1. Jeff Says:

    If you seek another fine Wildare tune, check out Larry’s v.55 of F16C Radio in the archives. “Crusing,” credited to the Wildare Trio, is part of that mix.

  2. Tony C Says:

    Larry,Sorry for being an Anorak,but I think the guitarist is Grant Green.

  3. funky16corners Says:

    Have you seen any reference to confirm that? I know Wilson recorded with Green later on at Blue Note but I’ve never seen anything to indicate that he played on these records. I’m almost certain that Green (who’s solo career at Blue Note was well underway when the Wildare Express was together) wasn’t a touring member of the group.

  4. Tony C Says:

    Larry ignore my ramblings.Just checked again and it appears Green joined towards the end when Wilson went more into hard bop and at about the same time that he was signed to Blue Note.

  5. funky16corners Says:

    No problem Tony. I thought that maybe we had a breakthrough! I’ve been picking up Wildare Express/Trio records for years and only recently found out the name of the drummer (Tommy Derrick). Derrick and Wilson are pictured on the album cover, but aren’t even named! I always thought it was strange.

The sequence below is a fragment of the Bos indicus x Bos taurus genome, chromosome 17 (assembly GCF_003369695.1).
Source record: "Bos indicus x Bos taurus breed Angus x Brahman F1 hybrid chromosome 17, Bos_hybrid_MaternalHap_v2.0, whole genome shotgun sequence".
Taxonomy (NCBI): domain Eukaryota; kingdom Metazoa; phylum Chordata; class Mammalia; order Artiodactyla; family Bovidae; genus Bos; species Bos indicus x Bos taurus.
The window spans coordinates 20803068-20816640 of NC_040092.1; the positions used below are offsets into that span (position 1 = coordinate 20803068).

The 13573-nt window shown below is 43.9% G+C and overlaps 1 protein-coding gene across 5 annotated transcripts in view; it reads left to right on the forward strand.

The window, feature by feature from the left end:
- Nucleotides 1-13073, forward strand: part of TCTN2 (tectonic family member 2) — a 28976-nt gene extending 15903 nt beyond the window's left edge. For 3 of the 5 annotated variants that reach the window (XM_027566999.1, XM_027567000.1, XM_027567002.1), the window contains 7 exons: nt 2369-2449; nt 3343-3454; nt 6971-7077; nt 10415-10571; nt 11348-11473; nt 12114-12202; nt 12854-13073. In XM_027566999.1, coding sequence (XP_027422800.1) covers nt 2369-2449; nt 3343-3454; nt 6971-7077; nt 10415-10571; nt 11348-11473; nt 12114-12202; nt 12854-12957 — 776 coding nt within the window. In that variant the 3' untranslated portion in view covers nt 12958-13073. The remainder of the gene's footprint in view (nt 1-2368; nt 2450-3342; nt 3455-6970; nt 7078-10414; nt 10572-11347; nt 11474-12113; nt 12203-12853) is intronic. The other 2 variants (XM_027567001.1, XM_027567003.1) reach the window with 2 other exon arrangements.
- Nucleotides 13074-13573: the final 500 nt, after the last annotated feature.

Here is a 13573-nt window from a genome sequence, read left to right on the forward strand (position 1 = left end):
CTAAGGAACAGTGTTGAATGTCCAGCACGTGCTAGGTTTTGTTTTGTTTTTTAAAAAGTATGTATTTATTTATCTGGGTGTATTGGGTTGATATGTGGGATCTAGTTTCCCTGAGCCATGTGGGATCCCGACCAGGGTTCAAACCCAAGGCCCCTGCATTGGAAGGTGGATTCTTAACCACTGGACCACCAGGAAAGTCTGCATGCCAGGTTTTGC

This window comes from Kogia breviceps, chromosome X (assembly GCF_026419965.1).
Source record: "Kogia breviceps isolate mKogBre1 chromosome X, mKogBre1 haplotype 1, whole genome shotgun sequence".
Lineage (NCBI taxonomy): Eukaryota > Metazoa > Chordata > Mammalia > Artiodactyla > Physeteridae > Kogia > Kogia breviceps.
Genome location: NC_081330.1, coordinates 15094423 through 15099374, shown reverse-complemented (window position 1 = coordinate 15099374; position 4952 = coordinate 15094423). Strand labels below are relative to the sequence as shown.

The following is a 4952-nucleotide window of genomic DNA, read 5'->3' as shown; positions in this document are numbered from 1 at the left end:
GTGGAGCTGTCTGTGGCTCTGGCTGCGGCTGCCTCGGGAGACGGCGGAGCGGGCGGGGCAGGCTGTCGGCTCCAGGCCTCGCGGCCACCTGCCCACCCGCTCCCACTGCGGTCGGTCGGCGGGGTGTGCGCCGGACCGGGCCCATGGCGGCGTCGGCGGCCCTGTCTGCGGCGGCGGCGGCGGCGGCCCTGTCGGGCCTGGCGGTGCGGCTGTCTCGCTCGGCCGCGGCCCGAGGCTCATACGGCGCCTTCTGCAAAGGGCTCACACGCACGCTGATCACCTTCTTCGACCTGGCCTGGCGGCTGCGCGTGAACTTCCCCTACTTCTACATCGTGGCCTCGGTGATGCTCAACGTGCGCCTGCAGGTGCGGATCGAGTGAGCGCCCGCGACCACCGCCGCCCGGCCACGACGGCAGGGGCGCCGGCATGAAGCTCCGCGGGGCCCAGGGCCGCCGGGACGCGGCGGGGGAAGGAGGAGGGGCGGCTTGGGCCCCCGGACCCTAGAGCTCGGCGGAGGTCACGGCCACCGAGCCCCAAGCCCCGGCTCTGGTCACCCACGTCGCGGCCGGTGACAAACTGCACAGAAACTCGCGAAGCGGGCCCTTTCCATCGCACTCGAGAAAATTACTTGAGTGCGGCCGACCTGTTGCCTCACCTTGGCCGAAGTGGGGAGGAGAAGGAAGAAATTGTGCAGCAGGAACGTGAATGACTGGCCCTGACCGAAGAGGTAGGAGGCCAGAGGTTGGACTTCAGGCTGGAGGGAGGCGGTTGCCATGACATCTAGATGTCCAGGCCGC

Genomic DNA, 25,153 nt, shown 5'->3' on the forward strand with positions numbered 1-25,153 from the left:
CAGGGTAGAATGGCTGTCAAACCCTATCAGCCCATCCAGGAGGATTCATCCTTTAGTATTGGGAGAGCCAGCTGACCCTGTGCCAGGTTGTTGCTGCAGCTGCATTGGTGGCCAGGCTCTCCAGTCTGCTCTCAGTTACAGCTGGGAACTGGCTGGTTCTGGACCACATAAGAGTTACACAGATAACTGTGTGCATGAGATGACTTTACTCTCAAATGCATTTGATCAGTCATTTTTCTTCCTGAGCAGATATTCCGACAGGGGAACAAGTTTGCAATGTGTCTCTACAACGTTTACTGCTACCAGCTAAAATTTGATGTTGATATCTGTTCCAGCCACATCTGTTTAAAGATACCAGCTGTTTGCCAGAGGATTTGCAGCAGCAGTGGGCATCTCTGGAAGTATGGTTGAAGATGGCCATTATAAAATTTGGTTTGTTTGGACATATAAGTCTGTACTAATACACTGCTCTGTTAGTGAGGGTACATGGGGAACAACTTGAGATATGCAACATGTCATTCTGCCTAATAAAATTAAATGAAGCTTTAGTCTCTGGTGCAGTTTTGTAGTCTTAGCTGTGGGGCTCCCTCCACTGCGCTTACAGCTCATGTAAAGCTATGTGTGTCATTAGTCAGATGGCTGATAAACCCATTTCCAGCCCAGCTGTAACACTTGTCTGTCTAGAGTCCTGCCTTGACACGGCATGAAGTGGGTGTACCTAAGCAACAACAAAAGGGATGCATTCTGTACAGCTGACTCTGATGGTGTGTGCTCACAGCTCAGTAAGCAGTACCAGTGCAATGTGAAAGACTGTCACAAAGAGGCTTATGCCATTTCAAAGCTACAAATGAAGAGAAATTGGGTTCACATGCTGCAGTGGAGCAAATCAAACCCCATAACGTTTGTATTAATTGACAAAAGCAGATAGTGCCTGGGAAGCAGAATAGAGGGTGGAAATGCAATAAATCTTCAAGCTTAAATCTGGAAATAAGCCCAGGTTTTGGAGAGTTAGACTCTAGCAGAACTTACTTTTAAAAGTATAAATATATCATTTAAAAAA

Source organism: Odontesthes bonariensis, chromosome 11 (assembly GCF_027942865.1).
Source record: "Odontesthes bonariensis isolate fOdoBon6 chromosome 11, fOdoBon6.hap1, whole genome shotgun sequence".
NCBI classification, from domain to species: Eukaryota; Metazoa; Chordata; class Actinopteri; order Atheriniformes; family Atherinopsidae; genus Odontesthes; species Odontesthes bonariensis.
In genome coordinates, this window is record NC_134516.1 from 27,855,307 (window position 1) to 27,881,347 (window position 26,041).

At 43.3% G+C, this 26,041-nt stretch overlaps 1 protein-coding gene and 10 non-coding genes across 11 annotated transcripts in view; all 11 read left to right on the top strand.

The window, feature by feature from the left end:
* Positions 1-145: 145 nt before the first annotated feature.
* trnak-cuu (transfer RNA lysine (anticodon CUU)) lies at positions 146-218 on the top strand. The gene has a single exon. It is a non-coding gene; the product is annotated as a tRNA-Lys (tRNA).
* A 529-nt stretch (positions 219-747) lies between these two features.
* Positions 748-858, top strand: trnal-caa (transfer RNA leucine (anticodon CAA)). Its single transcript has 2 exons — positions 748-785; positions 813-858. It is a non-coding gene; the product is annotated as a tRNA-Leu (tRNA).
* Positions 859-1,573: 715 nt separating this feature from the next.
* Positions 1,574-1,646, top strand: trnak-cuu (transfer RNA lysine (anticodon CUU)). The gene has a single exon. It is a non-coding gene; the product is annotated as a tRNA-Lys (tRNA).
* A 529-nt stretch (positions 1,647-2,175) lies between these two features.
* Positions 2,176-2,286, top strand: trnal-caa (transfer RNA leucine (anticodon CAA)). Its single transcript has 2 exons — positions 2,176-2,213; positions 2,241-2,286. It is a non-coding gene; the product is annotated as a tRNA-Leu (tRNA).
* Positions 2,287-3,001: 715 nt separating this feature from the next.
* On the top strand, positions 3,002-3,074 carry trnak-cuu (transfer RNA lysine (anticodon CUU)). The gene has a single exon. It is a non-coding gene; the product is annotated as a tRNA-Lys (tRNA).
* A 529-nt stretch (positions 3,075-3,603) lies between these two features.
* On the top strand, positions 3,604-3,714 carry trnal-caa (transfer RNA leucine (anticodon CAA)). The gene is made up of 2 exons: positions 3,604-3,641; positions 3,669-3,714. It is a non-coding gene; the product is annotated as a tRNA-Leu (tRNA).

6. Nick Rossi Says:

    According to this forum entry…


    …it’s Thornel Schwartz who played guitar with the Wildare Trio/Express. I don’t know what his source is though. I always kind of assumed it was the same group that Reuben first recorded for Blue Note with in 1968 (an unissued session). Eric Gale (guitar) and Trevor Lawrence (tenor sax) appeared alongside Wilson and Derrick. I seem to recall that I made this assumption based on an interview with Wilson, but I could be very wrong.

    Regardless, I asked a couple of people that have a connection with the man himself, so we might get a definitive answer yet. Stay tuned.

  7. Nick Rossi Says:

    Larry, your post inspired me to dig out my Wildare Express LP as well as my discs that feature Thornel Schwartz – all of which made for some mighty fine hi-fi listening around the flat on Saturday. There are a couple of guitar solos on the b-side of the Wildare LP and there are a COUPLE of guitarists. I can’t pretend to be an expert on Schwartz’s playing, but he does sound like one of them to my ears. He is also credited as a composer on one of the tracks, so my money’s on him for the time being. Still have no idea about the sax-man though.

    I heard back from a couple of folks that I thought would know the identity of the other musicians and all I got were educated guesses (Melvin Sparks? Tommy Riddick?). Argh. Well, I guess until The Reub spills the beans we can only speculate.

  8. funky16corners Says:

    Thanks for the detective work. It looks like multiple guitarists makes the most sense, i.e. the guitarist was a “floating” member of the group, which is why you only see Wilson and Derricks on the LP cover.
    Someday someone will have to get the skinny from Reuben himself.